What happened when a son told his gay dad, ‘You’re not my Mom’

How one gay family was forced to tackle the fact their sons don’t have a ‘dad and a mom’ at the worst possible moment

What happened when a son told his gay dad, ‘You’re not my Mom’
30 January 2013

I always figured there were certain hateful statements my sons would make, especially ones that say I am inadequate. Such statements would come out in the future during some teenage angst scrapple where I was laying down the law and they were going for my vulnerable jugular.

My sister told me once: ‘If your kids don’t shout out that they hate you at least a few times, then you aren’t doing it right.’ Up until now, no such shout out has occurred.

One of the statements I feared was finally delivered, but it did not come as part of a calculated gotcha exchange. It came at the worst possible moment.

It was in the evening, and dinner at my sister’s house was almost ready. We were preparing to get to the table when my younger son appeared into the dining room and announced, ‘Jason just threw up!’ I dashed upstairs to find my 10-year-old son crying over a mess that smelled like rancid juice.

I rushed him to the nearby bathroom as the stomach convulsions continued and we experienced what was to be many rounds of this illness episode. It was a horrible event as there was nothing I could do for him but hold him while his body expelled. He cried and gasped and tried to recover. ‘I am so, so sorry,’ I whispered as his body tensed again. He cried out, ‘I want my Mommy’ and tears burst out. Say… what?

Several things went through my mind. My son is hypoglycemic and when his blood sugar drops he becomes completely irrational until food is back in his system. This effect is exacerbated because he also has hypersensitivity which is a throwback from having been exposed to heroin in the womb. He was already hungry since we were about to have dinner, and now his system was even more depleted.

This comment was still concerning however since there was no such person, nor had there ever been, in his life. He has been in my arms since he was four days old, weighing 4lbs. There had been a birth mother but she was not a ‘Mommy’ nor had ever been there for him.

I tried to ignore the comment, and pet him gently. My own assertion had to make an appearance though, and I heard myself muttering… ‘You have a daddy, and I am here, Boo…’ He looked up and cried, ‘But you aren’t my Mom!’

Now, I was at the emotional edge. It is horrible being in the situation where you want to care for your child, but are completely helpless… and then to be marked inadequate as well was too much.

‘You have a Dad, Boo, not a Mom. I do all your Mom things for you. A Mom just does what I do, but would be a girl. I AM your Mom. Try to relax, you will feel better in a minute.’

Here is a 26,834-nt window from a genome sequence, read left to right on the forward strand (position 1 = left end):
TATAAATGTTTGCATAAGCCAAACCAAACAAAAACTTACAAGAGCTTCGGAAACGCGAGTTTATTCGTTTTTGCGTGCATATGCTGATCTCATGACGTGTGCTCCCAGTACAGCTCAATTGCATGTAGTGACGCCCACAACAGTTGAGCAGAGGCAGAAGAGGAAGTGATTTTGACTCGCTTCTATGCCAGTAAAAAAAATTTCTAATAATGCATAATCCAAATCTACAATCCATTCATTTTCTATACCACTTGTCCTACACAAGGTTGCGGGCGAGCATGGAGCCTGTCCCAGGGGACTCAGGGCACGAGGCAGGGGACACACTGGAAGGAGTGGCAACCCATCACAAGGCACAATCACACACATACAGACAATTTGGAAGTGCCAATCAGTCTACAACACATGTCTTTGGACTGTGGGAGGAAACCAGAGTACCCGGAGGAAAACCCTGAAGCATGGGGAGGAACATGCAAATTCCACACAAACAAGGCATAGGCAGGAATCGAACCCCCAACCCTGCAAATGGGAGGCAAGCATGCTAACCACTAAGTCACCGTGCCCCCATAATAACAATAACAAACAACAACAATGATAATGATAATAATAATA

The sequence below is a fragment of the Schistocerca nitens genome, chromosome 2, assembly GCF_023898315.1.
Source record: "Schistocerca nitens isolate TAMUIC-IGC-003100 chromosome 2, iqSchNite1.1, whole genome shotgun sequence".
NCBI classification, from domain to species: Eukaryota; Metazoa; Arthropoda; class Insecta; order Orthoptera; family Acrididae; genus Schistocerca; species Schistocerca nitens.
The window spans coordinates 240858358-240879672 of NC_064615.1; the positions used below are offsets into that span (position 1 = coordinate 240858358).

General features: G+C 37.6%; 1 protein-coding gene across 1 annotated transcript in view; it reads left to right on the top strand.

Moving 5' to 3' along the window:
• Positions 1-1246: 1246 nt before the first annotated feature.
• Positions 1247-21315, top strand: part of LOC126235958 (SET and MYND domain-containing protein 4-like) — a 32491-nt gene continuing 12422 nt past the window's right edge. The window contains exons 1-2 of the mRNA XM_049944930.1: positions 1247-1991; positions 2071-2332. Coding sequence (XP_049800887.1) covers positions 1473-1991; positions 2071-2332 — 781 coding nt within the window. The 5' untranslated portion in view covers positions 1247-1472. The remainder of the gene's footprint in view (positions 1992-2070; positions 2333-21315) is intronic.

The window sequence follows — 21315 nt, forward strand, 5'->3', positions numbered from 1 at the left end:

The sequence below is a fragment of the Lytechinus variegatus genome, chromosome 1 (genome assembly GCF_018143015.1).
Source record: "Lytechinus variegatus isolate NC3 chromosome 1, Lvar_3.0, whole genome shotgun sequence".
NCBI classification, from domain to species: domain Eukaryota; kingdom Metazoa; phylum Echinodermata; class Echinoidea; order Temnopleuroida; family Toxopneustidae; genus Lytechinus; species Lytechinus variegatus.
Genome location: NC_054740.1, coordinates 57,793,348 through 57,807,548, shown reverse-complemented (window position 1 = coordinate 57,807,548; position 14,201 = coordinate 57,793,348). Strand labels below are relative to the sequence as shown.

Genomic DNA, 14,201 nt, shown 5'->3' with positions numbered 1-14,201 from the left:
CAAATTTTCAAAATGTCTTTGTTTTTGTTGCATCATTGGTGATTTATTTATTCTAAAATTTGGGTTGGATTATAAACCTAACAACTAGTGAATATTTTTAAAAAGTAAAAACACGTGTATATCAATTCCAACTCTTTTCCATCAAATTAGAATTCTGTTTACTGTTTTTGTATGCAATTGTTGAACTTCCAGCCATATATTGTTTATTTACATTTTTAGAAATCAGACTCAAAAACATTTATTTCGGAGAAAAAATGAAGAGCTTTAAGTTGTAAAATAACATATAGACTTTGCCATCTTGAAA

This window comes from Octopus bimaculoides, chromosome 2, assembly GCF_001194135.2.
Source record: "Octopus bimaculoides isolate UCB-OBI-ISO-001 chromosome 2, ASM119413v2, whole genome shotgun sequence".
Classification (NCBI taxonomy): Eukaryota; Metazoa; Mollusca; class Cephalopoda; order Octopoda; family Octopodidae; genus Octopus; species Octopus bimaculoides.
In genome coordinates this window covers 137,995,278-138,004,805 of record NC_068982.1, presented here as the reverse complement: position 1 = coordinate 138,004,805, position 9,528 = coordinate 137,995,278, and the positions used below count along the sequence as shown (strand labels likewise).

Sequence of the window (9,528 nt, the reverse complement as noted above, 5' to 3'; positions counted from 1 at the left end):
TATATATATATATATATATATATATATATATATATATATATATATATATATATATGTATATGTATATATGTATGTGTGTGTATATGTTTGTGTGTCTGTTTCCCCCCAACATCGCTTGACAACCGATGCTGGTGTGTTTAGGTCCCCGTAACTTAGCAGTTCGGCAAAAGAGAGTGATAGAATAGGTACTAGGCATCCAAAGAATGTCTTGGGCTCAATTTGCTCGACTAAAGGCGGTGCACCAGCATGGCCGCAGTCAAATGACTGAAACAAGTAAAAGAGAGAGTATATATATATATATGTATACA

He looked at me again and cried out, ‘I want PAAAPA!’ Papa, is my ex, and was my co-parent for the boys. He self-selected himself to be at a distance over the past year. ‘Oh great,’ I thought sarcastically. ‘That is so much better. Kill me. Just kill me now.’

The fact was that nothing could magically give my son comfort in that moment. I was not going able to make that happen. He knew it, and I knew it, and in his blood sugar irrationality, was lashing out for any fix-it his mind could muster.

For him, in a few hours, the discomfort would quiet, his body would get peaceful, he would cuddle into my embraces. He would feel safe, back in control and tired. For me the drama continued as my younger son also got hit, my new partner Jim having one in one bathroom, me in the other.

Later, I was up spending a sleepless night with one or both at the toilet bowl, praying for some inspiration on how I could get their misery to end. I knew it just had to run its course.

The entire adventure is now a thing for our family history book but still I had the nagging residual pang over my son’s declaration. I finally talked to him recently and the conversation affirmed he was not feeling any lack due to only male parents in our family.

‘Where did that idea come from?’ I asked. He then relayed that one of his school friends talks to him ‘in private’ and tries to tell him how he needs his ‘real’ mother, and has tried to get him on sites to ‘find’ her. This same friend is also convinced that my son has Asian heritage and has been urging him to research that.

Even if my son were truly interested, it is a useless exercise. He is Mexican, we know where his ancestors come from and have studied them. I have pictures of his birth mother and am in contact with her family. She is not at a computer to be found or communicated with, she is still on the streets, and his birth father is in prison.

Those who oppose gay marriage and gay families decry the education of their children as their chief concern around the issue. In my opinion, too often the pro-gay sides capitulate and assure that no such education is mandated or desired.

Meanwhile, those with an anti-gay agenda double down and hit harder with their own propaganda. This inspires children, as this friend of my son, to attempt to undermine the love we have in our family with complete disregard to the consequences of his actions.

I do not believe children of all ages should be privy to the details of adult relationships and intimacies, but by the same token, they do need enough information to know that many family structures exist, thrive and are equal to their own. Because they have a woman parent they love does not mean their friend’s parent who is a man is not equally worthwhile.

As it turns out, both my sons are fully content and grounded not having a female parent in the house. They have their Daddy, and according to them, that is good enough.

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